The betting in Clark is that, If either Kristie Johnston or Sue Hickey, two high profile Independent candidates, win a seat it will be at the expense of a major party. If both win, the ALP and the Liberals could both be reduced to an historically unimaginable single seat in this electorate. Johnston’s chances were improved with a very favourable draw on the ballot coming second and immediately after the Greens. A single seat in Clark would compel the Liberals to win an unlikely fourth seat in Braddon to retain Government.
Braddon will be the third key electorate on the night. The Liberals won four seats in 2014 but only won its third seat in 2018 as the fifth seat which was filled without a quota. The absence of the Jacqui Lambert Network which won more than a 1/3 of quota in 2018 could make a difference but probably would not even lift Independent Craig Garland into contention. If the Liberals are more successful with their Covid message than Labor is with its criticism of the Government’s failures with hospitals in this northwest region, the potentially essential fourth seat could be possible.
Bass still looks like a 3-2 split in favour of the Liberals but with a strong ministerial team in this electorate and a solid result in 2018, the opportunity for a fourth seat here is a realistic possibility. The ALP won its second seat here in 2018 at the expense of a sitting Greens Member – but only just. It was again a case of the last candidate standing. The EMRS poll shows increased state-wide support for the Greens so the tables could be turned in 2021. However, the Greens appear to lack a strong star candidate on their ticket and, while Jennifer Houston might have counted herself lucky in 2018, she has the advantage of incumbency in 2021.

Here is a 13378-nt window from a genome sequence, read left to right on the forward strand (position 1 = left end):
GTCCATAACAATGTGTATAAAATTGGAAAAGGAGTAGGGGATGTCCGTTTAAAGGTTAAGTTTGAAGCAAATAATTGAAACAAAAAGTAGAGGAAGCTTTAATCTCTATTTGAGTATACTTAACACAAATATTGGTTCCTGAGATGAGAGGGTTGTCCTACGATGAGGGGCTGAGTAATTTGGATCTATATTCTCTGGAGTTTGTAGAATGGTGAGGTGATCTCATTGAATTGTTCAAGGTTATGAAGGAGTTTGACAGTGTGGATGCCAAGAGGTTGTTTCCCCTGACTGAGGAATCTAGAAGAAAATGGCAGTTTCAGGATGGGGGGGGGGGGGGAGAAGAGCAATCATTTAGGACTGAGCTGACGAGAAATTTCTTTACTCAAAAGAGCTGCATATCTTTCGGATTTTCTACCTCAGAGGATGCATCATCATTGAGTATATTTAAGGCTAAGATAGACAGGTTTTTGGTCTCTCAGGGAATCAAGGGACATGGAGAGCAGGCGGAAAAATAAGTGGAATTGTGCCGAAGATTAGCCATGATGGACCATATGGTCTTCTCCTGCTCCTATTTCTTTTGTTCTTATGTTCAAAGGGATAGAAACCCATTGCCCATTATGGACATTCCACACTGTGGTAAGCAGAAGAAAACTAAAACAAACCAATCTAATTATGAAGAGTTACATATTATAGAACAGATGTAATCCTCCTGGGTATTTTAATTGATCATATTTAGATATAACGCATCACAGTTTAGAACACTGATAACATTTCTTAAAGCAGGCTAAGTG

Lyons is the largest and arguably most diverse electorate. There has been little over the course of the campaign to suggest anything other than the 2018 split of 3-2 favouring the Liberals. However, the Premier’s presidential campaign has elevated Labor Leader Bec White’s profile as well. In 2018 she led the Lyon’s results and she is expected to do better in 2021. It seems improbable that this could give the ALP a third seat but the party’s surplus preferences could make a difference elsewhere on the ballot. Greens’ candidate, Tim Morris, once held a seat in this electorate and served as Deputy Speaker. If, the circumstances of former Liberal Leader Rene Hidding’s retirement from Parliament cost the party any vote, there is a very narrow pathway for a Morris return in 2021.
Perhaps the clearest indication that both Government and Opposition recognise the likely closeness of the 2021 result is the emergence of a recurrent mantra “we will not govern in minority”! Putting aside the lèse-majesté of announcing in public the advice they would give in private to the Governor, the 2021 version has an interesting twist. Bec White has said the ALP will not accept minority Government while Premier Gutwein has said he will not. Gutwein’s more careful phrasing harks back to the 1986 election where both major parties made the generic claim. In the event Liberal Premier Ray Groom lost his majority and to avoid breaking the electoral promise, he resigned in favour of his deputy Tony Rundle.
Late update: The first opinion poll held during the current campaign was published today just as this article was about to be forwarded to Pearls and Irritations. The uComms poll uses a slightly different methodology but does not change the assessments I have made above. It does underscore the Independents prospects in Clark and the Greens’ standing state-wide which could have implications in Bass.